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There Is Only One Way the GOP Can Stop Donald Trump

Former President of the United States Donald Trump speaking with attendees at the 2022 Student Action Summit at the Tampa Convention Center in Tampa, Florida. Image Credit: Creative Commons.
Former President of the United States Donald Trump speaking with attendees at the 2022 Student Action Summit at the Tampa Convention Center in Tampa, Florida.

The GOP Needs To Unite Around One Candidate to Stop Donald Trump – The mayor of Miami, Francis Suarez, has joined the Republican primary for the 2024 presidential election. There are now a remarkable thirteen candidates in that primary, with two others who may enter. The first primary contest – the Iowa Republican caucus – does not occur for another seven months (January 22).

It is remarkable to have a field this crowded this early – particularly when there is an obvious front-runner. Former President Donald Trump leads the pack and has for months. Even his recent indictment has not reduced his lead. He is forty-five percentage points ahead of his closest rival, Florida Governor Ron DeSantis. 

Where is the Anti-Trump GOP Primacy Candidate?

The most important structural effect of this proliferation of candidates is the prevention of a single, unifying anti-Trump candidate. There is substantial evidence now that Republican elites and, especially, the GOP donor class would like to find an alternative to Trump. Trump’s procession of scandals and bad behavior have damaged his appeal outside the Republican party.

Trump is not a proven winner. He slipped into the presidency in 2016 via the Electoral College. In the midterms of 2018 and 2022, Republicans under-performed, and in 2020, Donald Trump lost the election to current Democratic President Joseph Biden. This will likely happen again in 2024.

The 2024 general election is shaping up to be a repeat 2020 – Trump vs Biden. The result will almost certainly be the same too. Trump and Biden are basically the same candidates today which they were in 2020, and there is no obvious reason to think that Trump can suddenly move five percent of the country’s electorate to achieve victory.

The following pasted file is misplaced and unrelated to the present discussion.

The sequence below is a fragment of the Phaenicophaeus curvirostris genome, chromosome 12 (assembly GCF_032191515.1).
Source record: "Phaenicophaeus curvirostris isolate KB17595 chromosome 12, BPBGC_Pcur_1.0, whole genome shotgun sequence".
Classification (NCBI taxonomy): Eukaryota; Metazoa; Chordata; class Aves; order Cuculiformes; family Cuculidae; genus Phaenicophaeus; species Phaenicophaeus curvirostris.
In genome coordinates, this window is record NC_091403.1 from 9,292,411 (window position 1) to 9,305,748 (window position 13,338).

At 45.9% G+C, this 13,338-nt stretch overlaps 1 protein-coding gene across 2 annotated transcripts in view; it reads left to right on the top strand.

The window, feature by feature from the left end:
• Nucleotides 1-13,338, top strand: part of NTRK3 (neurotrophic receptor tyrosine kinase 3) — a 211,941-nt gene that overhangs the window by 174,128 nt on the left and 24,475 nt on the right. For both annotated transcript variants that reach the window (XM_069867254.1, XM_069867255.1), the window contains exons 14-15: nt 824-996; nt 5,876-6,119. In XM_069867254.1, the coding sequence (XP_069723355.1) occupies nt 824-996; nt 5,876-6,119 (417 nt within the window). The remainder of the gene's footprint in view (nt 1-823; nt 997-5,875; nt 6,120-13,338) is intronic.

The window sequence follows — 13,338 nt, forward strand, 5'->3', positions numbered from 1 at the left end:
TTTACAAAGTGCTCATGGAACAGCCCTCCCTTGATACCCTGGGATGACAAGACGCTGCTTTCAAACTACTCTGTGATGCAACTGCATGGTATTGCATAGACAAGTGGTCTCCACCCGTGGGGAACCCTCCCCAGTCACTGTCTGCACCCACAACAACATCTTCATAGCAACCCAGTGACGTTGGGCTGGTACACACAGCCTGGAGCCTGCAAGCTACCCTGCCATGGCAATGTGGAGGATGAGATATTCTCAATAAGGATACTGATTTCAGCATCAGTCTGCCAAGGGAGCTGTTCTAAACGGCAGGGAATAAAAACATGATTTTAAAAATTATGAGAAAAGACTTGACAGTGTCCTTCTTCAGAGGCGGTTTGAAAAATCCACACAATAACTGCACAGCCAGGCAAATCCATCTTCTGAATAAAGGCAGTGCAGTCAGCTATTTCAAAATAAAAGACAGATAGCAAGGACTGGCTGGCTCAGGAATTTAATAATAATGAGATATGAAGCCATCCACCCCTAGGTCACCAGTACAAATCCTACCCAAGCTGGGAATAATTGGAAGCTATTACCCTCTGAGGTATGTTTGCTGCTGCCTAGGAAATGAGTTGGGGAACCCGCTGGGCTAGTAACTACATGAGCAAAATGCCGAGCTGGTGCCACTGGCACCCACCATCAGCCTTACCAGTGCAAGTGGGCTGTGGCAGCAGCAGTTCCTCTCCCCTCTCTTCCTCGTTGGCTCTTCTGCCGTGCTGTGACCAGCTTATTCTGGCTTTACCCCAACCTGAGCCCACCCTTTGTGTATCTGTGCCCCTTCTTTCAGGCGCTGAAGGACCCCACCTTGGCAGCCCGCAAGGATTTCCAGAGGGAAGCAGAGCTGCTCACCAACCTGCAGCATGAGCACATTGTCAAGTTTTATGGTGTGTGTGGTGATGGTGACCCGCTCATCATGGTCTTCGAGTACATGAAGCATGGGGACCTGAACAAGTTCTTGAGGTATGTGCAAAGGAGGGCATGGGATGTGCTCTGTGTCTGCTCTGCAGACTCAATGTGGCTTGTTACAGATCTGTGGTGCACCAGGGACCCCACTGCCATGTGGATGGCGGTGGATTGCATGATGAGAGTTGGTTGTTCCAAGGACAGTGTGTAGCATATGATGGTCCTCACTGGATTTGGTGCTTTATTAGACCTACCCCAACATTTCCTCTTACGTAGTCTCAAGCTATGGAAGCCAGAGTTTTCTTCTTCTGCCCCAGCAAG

Trump will claim, inevitably, that the election was stolen, but this claim has far less resonance now than it did in 2020. Today, losing GOP candidates routinely claim that elections were rigged against them. The implication of all these allegations is that the whole US voting system is stacked against GOP candidates. Trump voters may go that deeply into conspiracism with him, but it is doubtful that he can pull most of the country with him. These claims routinely fail in the courts. Trump’s 2024 claims will probably fail also.

All this creates room for an anti-Trump Republican candidate to push Trump aside in the primary. The message is obvious: Trump is too polarizing. He lost the popular vote in 2016 and 2020. His endorsed candidates did poorly in 2022. It is time for a new, cleaner, less polarizing Republican to win back the middle, which Trump cannot do.

Primary Fragmentation Helps Donald Trump

This obvious pathway to sidelining Trump requires one figure to unite the disparate anti-Trump Republicans. Trump has a strong personal following in the GOP. Indeed, those voters’ bond to Trump is cult-like. Nothing Trump does seems to shake their support for him. When Trump was indicted this month on a highly specific list of charges, those voters immediately rejected the allegations as politic. 

Overcoming this committed Trump bloc in the GOP will require consolidating all other GOP primary voters around an alternative. The most likely figure to do this is DeSantis, but he is an awkward figure. He is cold and bland, and Trump, with his fiery, made-for-TV persona, is already outmaneuvering him. This is likely why others have jumped in. They sense that there is an anti-Trump lane to the nomination, and that DeSantis is not closing the deal.

Positioning for 2028?

The GOP primary is evolving in exactly the opposite manner necessary to displace Donald Trump. Anti-Trumpers have not coalesced around one opposition candidate. DeSantis is flailing, while Trump’s legal troubles only bolster his popularity within the primary. And the growing list of primary opponents only worsens the chances of a single, anti-Trump unity candidate.

We have seen this before, of course. In 2016, the GOP primary played out almost exactly the same way. Trump solidified a committed bloc but not a majority. The other candidates danced around, not quite attacking him, waiting for him to implode, sniping at each other, and so on. After a few primaries, it was too late. Trump had momentum, and despite huge misgivings from many who could see how unfit Trump was, he took the nomination.

It is still early in the race, but this primary is unfolding with surprising parallels to 2016 already. If an anti-Trump coalition does not congeal around someone – likely DeSantis – by the end of the year, it is hard to see Trump losing. All these new candidates joining make that even more likely.

Instead, it strongly signals that they expect Trump to win the 2024 nomination and lose the 2024 general. In other words, they are running to set themselves up for 2028.

Expert Biography: Dr. Robert E. Kelly ( is a professor in the Department of Political Science at Pusan National University and 19FortyFive Contributing Editor.

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Written By

Dr. Robert E. Kelly (@Robert_E_Kelly; website) is a professor of international relations in the Department of Political Science at Pusan National University. Dr. Kelly is now a 1945 Contributing Editor as well.